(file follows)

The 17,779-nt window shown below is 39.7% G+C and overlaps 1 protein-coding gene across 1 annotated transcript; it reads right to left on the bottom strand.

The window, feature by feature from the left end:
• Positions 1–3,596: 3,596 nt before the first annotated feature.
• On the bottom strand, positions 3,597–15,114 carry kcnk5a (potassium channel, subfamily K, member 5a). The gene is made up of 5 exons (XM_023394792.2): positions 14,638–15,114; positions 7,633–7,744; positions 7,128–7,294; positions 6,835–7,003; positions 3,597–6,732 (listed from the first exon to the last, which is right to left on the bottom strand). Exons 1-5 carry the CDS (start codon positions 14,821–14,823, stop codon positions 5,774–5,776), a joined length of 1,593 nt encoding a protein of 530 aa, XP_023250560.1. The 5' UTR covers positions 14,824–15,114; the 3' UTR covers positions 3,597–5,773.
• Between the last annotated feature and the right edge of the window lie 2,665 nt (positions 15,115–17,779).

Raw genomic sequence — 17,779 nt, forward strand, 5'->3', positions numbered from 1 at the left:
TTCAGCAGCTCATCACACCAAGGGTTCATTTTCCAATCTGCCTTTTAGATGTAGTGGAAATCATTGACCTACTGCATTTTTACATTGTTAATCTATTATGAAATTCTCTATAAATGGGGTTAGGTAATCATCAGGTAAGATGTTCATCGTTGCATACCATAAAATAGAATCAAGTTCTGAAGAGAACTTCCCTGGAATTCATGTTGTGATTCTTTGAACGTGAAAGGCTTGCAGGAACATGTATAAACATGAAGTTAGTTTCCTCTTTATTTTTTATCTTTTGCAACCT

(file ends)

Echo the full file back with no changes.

The 17,779-nt window shown below is 39.7% G+C and overlaps 1 protein-coding gene across 1 annotated transcript; it reads right to left on the bottom strand.

The window, feature by feature from the left end:
• Positions 1–3,596: 3,596 nt before the first annotated feature.
• On the bottom strand, positions 3,597–15,114 carry kcnk5a (potassium channel, subfamily K, member 5a). The gene is made up of 5 exons (XM_023394792.2): positions 14,638–15,114; positions 7,633–7,744; positions 7,128–7,294; positions 6,835–7,003; positions 3,597–6,732 (listed from the first exon to the last, which is right to left on the bottom strand). Exons 1-5 carry the CDS (start codon positions 14,821–14,823, stop codon positions 5,774–5,776), a joined length of 1,593 nt encoding a protein of 530 aa, XP_023250560.1. The 5' UTR covers positions 14,824–15,114; the 3' UTR covers positions 3,597–5,773.
• Between the last annotated feature and the right edge of the window lie 2,665 nt (positions 15,115–17,779).

Raw genomic sequence — 17,779 nt, forward strand, 5'->3', positions numbered from 1 at the left:
TTCAGCAGCTCATCACACCAAGGGTTCATTTTCCAATCTGCCTTTTAGATGTAGTGGAAATCATTGACCTACTGCATTTTTACATTGTTAATCTATTATGAAATTCTCTATAAATGGGGTTAGGTAATCATCAGGTAAGATGTTCATCGTTGCATACCATAAAATAGAATCAAGTTCTGAAGAGAACTTCCCTGGAATTCATGTTGTGATTCTTTGAACGTGAAAGGCTTGCAGGAACATGTATAAACATGAAGTTAGTTTCCTCTTTATTTTTTATCTTTTGCAACCT